The announcement indicates that the opposition fighters are pulling back from the regime positions that they took earlier this month, breaking a long-standing siege of Mleiha, to reinforce defensive lines.

A well-placed EA source confirms the report, saying this should strengthen the insurgent defense, but adds, “Fierce clashes and a murderous bombardment from the air and artillery still ongoing.”

Video: Protest Against Islamic State in Tal Rifaat in Aleppo Province

As the Islamic State advances in Aleppo Province, a protest against the jihadists:

Opposition Coalition Appeals for Immediate US Help in Aleppo

The opposition Syrian National Coalition has appealed for immediate American assistance to prevent the defeat of insurgents in Aleppo city:

The key city of Aleppo is on the verge of being crushed in a two-front attack: the Islamic State army on one side, and the forces of dictator Bashir al-Assad on the other.

Regime troops and the hard line fanatics of the Islamic State army are encircling Aleppo in an attempt to capture the city.

The Coalition implicitly requests anti-tank TOW missiles:

In a video posted on VICE and NBC News, the FSA is shown successfully using US provided TOW missiles to destroy enemy tanks. The sophisticated weapons are helping the U.S. backed FSA to gain ground.

The FSA is proving its use of sophisticated US weapons to be effective and responsible.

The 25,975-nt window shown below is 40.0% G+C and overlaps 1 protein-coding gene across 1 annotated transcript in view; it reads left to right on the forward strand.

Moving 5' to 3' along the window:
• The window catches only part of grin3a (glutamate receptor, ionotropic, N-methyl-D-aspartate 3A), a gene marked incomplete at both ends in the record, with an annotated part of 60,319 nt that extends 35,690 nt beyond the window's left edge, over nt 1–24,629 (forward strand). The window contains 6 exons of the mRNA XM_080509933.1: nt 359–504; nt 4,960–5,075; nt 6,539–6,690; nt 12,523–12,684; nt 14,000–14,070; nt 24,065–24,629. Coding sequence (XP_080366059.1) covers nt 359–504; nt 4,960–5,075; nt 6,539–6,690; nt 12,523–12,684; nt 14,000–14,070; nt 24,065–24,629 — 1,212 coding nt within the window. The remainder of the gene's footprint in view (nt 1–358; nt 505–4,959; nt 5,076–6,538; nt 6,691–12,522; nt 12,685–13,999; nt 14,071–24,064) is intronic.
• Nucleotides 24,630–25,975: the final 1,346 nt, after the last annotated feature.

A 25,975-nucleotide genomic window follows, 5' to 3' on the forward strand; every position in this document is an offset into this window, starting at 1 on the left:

Snowden: US National Security Agency Took Down Syrian Internet in 2012

Edward Snowden, the former US Government employee who has revealed secrets of the National Security Agency, says in his latest interview that the Agency accidentally took down Syria’s Internet in 2012 as it tried to hack the system:

One day an intelligence officer told Snowden that TAO — a division of NSA hackers — had attempted in 2012 to remotely install an exploit in one of the core routers at a major Internet service provider in Syria, which was in the midst of a prolonged civil war. This would have given the NSA access to email and other Internet traffic from much of the country. But something went wrong, and the router was bricked instead — rendered totally inoperable. The failure of this router caused Syria to suddenly lose all connection to the Internet—although the public didn’t know that the US government was responsible. (This is the first time the claim has been revealed.)

Inside the TAO operations center, the panicked government hackers had what Snowden calls an “oh shit” moment. They raced to remotely repair the router, desperate to cover their tracks and prevent the Syrians from discovering the sophisticated infiltration software used to access the network. But because the router was bricked, they were powerless to fix the problem.

Fortunately for the NSA, the Syrians were apparently more focused on restoring the nation’s Internet than on tracking down the cause of the outage. Back at TAO’s operations center, the tension was broken with a joke that contained more than a little truth: “If we get caught, we can always point the finger at Israel.”

See Syria Analysis, November 29, 2012: A Threatened Regime Cuts the Internet

Video: Insurgents Fighting Regime Attacks on Mleiha, East of Damascus

Claimed footage of Free Syrian Army fighters trying to hold off attacks on Mleiha, a key town east of Damascus:

Regime supporters are claiming that the Syrian military has taken over Mleiha after months of attacks. The town is the gateway to insurgent-held territory in East Ghouta.

State TV announced, “Units from the army and the armed forces continue their operations in Mleiha…and are achieving qualitative progress, and liquidating a large number of terrorists and pursuing what is left of them in farms north of the town.”

See Syria Daily, August 13: Assad Regime Renews Pressure on Mleiha, Key Town Near Damascus